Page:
One ongoing issue since becoming an adult (becoming a dad especially) is having to deal with people that feel the need to tell me that they are busy and/or tired. I think since becoming a father I am more cognizant of these throw away beginning statements in conversation. Strange perhaps, but this realization is consistent with other less obvious ways I have changed as a result of fatherhood. For example, I know that I have become far more emotional and sensitive to any horrific news effecting children and parents- school shootings, abductions, untimely tragedies in general surrounding families. I can’t even watch Cold Case re-runs or Law and Order SVU since having kids. It hits too close to home. These new realizations about myself all make sense and I am totally onboard in this capacity.
But for some reason as the title for this post indicates I have reached my limit when it comes to people telling me they are busy and/or tired. I am not rude to the person or show any outward sign of contempt, but I don’t inquire, I don’t investigate, I don’t explore. I basically stop listening and instead look for ways to extract myself from the conversation. If I know the person well enough I tell them to stop because they are making me angry. Not a hateful, violent or vengeful anger, but more like the same type and level of anger that emerges when you are sitting immediately behind a car that doesn’t pull out into the intersection far enough when turning left. You know what I mean?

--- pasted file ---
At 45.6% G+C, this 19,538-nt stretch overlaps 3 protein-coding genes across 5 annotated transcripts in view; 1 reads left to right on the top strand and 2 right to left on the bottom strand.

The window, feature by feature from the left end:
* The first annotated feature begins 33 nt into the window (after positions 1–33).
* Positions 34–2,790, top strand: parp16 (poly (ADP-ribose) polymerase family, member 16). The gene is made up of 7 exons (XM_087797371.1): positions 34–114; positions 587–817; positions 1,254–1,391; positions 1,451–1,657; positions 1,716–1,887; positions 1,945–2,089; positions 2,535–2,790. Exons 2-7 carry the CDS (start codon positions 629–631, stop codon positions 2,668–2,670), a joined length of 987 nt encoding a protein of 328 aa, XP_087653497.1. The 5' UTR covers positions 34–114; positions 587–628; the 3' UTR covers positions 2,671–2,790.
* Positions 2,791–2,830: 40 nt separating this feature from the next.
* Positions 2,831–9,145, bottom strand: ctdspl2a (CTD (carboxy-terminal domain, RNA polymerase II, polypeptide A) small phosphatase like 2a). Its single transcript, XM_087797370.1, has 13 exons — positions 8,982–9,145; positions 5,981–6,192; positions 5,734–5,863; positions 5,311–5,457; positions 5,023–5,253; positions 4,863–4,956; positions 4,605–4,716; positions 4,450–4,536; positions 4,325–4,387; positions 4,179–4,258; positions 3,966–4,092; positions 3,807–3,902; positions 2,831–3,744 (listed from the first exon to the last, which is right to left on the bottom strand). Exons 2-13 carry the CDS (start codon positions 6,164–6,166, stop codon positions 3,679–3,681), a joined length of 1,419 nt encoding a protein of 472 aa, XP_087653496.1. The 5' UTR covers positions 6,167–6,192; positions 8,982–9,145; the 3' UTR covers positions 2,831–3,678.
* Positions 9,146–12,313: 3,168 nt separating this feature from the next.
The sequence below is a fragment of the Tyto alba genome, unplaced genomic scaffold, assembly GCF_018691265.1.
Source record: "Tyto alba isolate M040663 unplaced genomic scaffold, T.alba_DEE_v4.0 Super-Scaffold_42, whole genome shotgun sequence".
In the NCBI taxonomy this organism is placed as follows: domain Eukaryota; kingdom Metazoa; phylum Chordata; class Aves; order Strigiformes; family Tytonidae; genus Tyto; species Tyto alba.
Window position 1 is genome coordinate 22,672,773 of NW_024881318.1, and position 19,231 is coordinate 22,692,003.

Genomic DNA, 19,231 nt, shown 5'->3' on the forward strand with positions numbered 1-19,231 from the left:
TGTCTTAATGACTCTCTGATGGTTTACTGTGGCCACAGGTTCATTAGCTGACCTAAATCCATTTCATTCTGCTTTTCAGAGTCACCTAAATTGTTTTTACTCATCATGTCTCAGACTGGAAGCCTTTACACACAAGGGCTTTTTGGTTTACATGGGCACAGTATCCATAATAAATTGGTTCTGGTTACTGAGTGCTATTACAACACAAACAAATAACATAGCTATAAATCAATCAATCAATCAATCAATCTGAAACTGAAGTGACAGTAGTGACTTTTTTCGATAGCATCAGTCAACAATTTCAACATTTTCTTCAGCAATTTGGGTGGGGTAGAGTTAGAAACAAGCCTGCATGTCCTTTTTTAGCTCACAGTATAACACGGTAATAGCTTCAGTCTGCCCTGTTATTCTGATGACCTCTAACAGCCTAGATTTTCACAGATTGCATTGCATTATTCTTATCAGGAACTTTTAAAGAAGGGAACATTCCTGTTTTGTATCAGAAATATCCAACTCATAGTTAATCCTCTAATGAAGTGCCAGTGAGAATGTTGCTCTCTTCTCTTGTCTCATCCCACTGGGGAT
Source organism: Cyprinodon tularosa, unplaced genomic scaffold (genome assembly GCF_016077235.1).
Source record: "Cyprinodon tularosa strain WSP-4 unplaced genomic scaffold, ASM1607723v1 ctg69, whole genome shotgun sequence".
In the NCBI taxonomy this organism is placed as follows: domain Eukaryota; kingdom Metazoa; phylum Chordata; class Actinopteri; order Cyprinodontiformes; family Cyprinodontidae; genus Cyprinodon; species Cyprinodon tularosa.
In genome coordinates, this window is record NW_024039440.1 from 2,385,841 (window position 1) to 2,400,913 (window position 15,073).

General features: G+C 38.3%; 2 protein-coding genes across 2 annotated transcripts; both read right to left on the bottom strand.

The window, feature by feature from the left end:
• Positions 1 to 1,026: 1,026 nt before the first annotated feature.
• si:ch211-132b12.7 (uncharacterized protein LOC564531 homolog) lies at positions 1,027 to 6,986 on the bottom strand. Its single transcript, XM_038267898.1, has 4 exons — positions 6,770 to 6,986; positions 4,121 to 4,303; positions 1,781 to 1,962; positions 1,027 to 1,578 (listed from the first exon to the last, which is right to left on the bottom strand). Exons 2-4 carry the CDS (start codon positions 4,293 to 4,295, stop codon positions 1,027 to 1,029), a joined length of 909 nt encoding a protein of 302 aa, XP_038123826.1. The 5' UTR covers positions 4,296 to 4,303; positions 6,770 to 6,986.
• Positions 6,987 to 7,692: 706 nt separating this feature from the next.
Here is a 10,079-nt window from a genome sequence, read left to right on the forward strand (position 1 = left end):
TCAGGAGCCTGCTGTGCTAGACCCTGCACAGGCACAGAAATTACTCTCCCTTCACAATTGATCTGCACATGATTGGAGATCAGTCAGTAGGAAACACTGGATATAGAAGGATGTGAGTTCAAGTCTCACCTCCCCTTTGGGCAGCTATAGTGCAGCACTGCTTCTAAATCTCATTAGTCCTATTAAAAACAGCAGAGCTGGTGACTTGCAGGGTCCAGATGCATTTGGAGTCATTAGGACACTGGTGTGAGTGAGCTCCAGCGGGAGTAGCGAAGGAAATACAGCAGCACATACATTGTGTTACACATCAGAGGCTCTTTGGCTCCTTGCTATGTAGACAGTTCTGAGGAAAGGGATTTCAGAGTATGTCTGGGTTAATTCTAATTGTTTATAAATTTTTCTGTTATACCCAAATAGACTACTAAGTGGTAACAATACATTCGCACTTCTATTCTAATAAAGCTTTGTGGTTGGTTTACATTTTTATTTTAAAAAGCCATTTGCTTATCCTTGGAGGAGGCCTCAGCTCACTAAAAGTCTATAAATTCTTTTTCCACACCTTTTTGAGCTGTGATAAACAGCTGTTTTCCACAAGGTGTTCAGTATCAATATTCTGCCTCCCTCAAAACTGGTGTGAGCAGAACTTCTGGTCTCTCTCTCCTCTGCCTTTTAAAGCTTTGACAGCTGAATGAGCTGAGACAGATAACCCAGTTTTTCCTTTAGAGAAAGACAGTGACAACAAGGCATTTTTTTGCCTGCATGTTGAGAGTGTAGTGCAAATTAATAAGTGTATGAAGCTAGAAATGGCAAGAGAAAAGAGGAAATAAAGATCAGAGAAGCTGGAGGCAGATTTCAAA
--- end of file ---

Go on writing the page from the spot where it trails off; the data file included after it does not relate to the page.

My issue on the busy/tired mantra is not because my life is any busier or that I think the other person is full of it- quite the contrary really. My issue is that I just assume that anyone that can fog up a mirror is busy and tired. Let’s move on from stating the obvious. Isn’t being busy and tired part of being part of the human race? I think so. Certainly now as a parent I do.